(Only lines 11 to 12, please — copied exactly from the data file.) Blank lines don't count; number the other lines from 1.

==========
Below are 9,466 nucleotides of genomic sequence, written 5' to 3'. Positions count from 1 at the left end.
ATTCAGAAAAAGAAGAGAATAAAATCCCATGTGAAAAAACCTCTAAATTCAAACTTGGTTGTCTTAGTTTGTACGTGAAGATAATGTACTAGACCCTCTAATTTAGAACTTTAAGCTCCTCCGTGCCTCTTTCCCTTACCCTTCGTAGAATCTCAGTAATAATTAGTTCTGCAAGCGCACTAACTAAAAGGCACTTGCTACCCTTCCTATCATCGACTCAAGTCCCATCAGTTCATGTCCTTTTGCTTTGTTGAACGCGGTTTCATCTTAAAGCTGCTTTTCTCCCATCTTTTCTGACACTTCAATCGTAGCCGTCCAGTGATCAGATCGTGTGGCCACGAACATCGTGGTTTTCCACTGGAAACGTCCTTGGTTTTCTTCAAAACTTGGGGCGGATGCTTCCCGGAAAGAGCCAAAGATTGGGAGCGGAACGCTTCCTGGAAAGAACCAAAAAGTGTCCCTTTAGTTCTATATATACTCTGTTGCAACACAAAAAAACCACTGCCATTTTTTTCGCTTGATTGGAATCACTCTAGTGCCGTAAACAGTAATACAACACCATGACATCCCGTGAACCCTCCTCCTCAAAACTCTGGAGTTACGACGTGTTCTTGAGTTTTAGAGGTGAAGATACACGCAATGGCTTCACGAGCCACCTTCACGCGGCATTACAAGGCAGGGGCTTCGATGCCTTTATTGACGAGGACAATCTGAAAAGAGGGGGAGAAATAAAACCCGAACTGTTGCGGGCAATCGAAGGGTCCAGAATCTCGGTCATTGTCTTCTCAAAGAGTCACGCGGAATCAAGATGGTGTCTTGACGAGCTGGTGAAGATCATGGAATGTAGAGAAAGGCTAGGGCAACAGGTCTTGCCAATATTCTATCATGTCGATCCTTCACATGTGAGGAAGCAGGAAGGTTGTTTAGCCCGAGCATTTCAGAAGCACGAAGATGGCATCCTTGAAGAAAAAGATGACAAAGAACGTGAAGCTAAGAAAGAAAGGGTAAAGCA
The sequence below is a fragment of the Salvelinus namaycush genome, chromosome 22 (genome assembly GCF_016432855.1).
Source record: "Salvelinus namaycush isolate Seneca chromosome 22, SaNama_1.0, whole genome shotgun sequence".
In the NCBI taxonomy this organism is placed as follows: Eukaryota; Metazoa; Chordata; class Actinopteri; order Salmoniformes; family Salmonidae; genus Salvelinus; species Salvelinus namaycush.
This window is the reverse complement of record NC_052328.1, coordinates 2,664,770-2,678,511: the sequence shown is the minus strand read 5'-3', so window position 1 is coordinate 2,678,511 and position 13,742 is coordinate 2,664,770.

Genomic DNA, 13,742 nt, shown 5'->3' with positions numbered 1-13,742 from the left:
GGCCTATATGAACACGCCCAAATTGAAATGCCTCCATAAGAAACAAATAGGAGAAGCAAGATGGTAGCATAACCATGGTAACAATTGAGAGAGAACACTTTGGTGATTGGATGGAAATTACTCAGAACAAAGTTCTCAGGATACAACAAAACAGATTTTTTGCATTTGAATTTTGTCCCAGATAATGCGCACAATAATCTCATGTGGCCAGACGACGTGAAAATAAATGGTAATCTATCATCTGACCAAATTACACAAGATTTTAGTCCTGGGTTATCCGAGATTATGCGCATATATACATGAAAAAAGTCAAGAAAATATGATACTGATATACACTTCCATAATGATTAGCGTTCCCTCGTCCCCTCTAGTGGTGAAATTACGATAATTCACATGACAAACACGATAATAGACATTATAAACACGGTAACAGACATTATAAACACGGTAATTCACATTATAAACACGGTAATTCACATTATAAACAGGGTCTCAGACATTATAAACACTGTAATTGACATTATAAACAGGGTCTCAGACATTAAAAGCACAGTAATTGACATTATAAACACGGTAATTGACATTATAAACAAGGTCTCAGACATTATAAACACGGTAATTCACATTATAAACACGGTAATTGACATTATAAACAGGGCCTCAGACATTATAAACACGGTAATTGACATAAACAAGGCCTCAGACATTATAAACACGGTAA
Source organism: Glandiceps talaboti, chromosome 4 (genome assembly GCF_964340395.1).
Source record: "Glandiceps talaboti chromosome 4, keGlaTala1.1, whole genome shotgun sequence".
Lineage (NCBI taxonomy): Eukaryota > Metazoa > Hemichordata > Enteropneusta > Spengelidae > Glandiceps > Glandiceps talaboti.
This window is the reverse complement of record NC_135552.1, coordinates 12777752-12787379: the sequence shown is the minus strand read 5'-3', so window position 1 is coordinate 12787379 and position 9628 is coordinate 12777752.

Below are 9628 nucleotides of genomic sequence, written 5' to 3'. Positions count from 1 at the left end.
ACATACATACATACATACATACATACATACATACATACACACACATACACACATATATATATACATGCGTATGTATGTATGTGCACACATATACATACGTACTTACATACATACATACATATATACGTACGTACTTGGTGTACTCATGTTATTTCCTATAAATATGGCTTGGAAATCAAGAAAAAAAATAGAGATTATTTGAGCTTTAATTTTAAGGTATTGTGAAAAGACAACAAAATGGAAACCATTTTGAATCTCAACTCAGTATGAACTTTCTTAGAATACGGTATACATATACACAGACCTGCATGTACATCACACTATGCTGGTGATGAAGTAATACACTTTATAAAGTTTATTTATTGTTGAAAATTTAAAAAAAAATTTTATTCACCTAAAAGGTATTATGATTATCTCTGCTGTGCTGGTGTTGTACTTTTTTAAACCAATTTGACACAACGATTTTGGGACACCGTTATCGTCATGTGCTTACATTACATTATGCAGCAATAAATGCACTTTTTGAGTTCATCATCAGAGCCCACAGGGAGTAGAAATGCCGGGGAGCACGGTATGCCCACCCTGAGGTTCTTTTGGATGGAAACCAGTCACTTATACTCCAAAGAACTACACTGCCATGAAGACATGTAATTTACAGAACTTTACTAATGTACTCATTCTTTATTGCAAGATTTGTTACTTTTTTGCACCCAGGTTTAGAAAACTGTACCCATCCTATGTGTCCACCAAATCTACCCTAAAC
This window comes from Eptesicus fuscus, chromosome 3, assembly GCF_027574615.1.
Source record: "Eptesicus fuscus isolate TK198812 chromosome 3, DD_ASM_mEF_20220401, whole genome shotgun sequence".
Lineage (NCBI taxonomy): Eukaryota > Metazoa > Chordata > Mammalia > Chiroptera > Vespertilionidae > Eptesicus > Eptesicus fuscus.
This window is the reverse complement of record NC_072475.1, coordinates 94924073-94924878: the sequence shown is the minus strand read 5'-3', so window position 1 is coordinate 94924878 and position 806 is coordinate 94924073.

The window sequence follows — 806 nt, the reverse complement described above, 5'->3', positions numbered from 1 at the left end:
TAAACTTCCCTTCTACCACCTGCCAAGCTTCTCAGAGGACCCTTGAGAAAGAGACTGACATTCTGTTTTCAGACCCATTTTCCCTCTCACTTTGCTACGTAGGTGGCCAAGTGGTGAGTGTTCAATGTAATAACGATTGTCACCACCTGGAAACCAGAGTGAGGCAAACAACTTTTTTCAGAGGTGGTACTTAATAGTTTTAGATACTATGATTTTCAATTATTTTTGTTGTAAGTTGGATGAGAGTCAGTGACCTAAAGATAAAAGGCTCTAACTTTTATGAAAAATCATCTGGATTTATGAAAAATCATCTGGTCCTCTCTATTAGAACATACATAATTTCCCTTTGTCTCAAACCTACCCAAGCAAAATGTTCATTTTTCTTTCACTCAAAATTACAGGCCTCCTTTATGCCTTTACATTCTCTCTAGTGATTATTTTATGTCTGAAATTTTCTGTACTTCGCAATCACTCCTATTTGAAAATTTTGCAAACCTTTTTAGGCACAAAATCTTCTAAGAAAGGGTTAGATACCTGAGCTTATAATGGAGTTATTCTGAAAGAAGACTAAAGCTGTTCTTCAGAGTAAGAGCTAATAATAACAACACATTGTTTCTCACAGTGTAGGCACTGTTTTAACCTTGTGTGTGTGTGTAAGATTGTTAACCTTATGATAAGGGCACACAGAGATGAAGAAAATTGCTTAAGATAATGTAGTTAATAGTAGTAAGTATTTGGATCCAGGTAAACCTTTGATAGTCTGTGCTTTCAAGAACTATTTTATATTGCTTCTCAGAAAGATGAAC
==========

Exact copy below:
Lineage (NCBI taxonomy): Eukaryota > Metazoa > Hemichordata > Enteropneusta > Spengelidae > Glandiceps > Glandiceps talaboti.
This window is the reverse complement of record NC_135552.1, coordinates 12777752-12787379: the sequence shown is the minus strand read 5'-3', so window position 1 is coordinate 12787379 and position 9628 is coordinate 12777752.